RECENTLY, five former health department chiefs decided to ask the Supreme Court to allow them to intervene in a local case between cigarette companies and the use of graphic images for anti-smoking campaign.

Not a breath of fresh air as one may put it. The former health secretaries should have intervened last year when the issue was very hot back in summer.

Philip Morris Philippines Manufacturing Inc. and Fortune Tobacco Corp. filed separate cases in response to the Department of Health’s (DOH) campaign to put disturbing images of the ill effects of smoking on cigarette packs.

The case remained in limbo during the past year and recently, it has been given attention by government officials. I believe that for this case to succeed in Court, more attention should be given by anti-smoking advocates and ultimately, the government itself.

Along with Cabral, former DOH chiefs Francisco Duque III, Jaime Galvez-Tan, Alberto Romualdez Jr., and Alfredo R.A. Bengzon filed a petition and a motion asking the high court to allow them intervention with the cases.

The disturbing images, along with the ominuos messages, should be enough to shun smokers from smoking. The images, used by countries like the United Kingdom and Singapore, have helped reduce smoking among its citizens. The rate of smoking from 26 percent in 2000 has been reduced to 16 percent in 2009.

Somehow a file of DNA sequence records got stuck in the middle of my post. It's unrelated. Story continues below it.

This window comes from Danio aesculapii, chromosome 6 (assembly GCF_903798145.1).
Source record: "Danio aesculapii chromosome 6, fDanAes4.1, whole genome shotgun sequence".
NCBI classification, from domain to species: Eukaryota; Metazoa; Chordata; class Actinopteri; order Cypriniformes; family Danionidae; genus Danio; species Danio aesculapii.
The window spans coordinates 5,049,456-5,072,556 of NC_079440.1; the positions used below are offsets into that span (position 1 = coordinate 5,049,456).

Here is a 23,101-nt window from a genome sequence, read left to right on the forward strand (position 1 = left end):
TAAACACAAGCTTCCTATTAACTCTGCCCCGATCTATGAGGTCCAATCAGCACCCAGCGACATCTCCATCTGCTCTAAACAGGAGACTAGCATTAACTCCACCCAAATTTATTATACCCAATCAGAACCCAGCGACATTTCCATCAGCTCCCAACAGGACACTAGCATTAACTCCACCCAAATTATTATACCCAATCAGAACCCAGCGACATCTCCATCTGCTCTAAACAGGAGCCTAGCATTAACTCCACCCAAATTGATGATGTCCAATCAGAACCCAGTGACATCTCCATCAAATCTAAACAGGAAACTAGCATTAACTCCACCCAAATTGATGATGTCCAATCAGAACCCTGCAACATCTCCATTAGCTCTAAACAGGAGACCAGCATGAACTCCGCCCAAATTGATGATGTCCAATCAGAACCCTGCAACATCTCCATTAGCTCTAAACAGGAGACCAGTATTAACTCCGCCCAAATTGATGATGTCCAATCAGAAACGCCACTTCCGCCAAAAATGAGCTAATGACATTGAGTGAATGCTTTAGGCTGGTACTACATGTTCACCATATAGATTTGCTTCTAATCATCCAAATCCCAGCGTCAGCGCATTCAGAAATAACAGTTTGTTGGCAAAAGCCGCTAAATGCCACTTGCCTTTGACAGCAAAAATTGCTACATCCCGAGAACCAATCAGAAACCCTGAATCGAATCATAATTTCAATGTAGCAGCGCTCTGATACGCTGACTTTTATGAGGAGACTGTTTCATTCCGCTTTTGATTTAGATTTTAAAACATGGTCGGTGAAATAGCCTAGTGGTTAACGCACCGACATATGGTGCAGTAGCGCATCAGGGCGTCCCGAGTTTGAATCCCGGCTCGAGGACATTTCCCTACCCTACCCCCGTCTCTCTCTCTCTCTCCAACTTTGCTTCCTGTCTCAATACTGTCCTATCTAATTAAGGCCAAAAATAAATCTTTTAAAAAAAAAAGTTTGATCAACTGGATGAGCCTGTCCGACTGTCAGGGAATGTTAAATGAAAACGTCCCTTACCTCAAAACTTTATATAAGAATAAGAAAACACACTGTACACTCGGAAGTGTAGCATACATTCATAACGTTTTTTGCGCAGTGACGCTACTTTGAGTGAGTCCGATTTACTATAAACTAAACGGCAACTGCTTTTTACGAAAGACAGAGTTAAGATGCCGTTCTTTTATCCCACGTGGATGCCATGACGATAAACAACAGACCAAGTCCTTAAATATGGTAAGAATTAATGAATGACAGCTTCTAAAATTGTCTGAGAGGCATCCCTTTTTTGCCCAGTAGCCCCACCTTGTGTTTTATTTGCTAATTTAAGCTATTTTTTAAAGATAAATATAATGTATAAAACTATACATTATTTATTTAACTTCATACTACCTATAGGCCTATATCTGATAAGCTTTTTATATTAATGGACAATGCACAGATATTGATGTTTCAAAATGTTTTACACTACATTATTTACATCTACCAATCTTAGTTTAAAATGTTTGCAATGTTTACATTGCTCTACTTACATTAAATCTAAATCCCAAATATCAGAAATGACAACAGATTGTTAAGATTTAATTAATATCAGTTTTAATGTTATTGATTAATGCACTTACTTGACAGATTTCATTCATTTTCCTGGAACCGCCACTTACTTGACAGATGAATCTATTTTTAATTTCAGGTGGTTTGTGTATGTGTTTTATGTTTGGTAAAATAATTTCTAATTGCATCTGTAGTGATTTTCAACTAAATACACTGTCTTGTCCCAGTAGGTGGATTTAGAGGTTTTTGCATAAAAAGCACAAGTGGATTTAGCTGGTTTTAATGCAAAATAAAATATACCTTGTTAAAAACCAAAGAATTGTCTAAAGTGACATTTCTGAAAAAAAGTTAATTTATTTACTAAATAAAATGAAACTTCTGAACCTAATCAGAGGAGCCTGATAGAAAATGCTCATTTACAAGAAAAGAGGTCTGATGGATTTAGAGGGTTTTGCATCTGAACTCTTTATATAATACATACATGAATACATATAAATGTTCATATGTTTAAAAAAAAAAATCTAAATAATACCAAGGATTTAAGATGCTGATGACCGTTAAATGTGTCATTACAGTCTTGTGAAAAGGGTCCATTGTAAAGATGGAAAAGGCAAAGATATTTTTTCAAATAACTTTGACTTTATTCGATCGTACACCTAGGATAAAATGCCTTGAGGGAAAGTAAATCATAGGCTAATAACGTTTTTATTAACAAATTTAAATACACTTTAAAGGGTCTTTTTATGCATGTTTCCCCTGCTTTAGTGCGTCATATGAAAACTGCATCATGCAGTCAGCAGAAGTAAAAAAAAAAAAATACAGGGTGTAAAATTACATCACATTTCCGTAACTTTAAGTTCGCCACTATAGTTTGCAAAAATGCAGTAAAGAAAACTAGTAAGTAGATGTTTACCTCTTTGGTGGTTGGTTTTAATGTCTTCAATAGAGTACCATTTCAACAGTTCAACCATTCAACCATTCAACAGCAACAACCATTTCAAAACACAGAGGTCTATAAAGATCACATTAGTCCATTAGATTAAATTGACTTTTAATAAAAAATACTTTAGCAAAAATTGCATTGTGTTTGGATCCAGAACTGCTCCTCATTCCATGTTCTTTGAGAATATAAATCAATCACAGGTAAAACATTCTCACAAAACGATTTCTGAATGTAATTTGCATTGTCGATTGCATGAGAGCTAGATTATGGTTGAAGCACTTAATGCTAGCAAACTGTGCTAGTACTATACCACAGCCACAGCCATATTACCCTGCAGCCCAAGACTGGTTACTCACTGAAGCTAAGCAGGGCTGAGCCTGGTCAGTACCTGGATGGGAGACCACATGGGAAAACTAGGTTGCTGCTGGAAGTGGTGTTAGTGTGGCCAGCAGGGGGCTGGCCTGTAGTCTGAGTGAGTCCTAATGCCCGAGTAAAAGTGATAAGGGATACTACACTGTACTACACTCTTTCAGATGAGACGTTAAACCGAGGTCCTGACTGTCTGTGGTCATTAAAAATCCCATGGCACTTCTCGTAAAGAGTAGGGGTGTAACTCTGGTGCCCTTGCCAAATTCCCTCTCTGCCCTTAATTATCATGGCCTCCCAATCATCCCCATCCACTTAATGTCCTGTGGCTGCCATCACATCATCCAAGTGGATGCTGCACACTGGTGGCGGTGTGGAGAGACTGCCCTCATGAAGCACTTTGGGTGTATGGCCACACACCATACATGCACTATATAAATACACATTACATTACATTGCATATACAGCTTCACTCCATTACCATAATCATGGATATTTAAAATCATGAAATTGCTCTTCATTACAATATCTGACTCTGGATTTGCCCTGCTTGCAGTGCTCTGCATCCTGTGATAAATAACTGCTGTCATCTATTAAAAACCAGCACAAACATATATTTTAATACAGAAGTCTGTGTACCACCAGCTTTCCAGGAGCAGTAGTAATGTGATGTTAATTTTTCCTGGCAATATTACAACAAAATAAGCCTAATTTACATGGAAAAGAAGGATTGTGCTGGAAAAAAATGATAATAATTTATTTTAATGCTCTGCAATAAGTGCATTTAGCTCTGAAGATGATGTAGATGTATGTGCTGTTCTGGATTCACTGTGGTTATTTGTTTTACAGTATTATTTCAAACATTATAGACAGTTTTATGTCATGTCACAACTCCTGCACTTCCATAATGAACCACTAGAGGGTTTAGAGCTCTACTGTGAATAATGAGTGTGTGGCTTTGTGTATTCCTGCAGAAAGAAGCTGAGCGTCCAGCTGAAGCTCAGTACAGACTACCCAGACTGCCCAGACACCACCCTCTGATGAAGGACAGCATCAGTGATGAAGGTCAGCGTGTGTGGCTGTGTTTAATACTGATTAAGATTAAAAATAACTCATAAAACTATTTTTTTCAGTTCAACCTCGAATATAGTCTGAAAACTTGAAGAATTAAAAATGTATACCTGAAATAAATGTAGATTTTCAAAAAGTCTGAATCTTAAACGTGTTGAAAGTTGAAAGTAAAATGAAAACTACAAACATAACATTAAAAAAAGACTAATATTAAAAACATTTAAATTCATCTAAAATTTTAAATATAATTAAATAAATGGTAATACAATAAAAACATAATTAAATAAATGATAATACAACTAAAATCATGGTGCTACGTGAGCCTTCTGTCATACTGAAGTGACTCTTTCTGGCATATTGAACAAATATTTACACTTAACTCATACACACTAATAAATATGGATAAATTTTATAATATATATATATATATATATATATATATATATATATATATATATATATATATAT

Likewise, the government should give priority to the fact that more and more are killed by lung cancer every year, 80 percent who were diagnosed with it succumbed to the disease and only survive 15 percent.

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According to the Global Adult Tobacco Survey back in 2009, 28 percent of Filipinos are smokers. Along with that, only five percent of the smokers have successfully quit smoking.

The case filed by the tobacco companies might be affirmed by the fact that the President is also smoker, a “heavy smoker” to be precise.

Although the case got attention recently, it still is good to know that some people give a hoot that more Filipinos should quit smoking. If one is really blind, one may notice that many Filipino teenagers are picking up the habit nowadays.

In relation to that, I recently watched the movie, Thank You For Smoking, and picked up a few ideas why smoking cannot be fully stopped. The movie focused on the role of the media, particularly PR men, who subtly persuade America’s youth into smoking. The movie pointed out one thing to me, as also shown in the movie.

Also, the Filipino entertainment industry’s role has been to convince more people to smoke, because of the fact that many television shows feature young people smoking. The shows appear as though smoking is not bad and portrayed as cool.

At the end of the day, always follow what health advocates have been saying for a long time that smoking is not cool.

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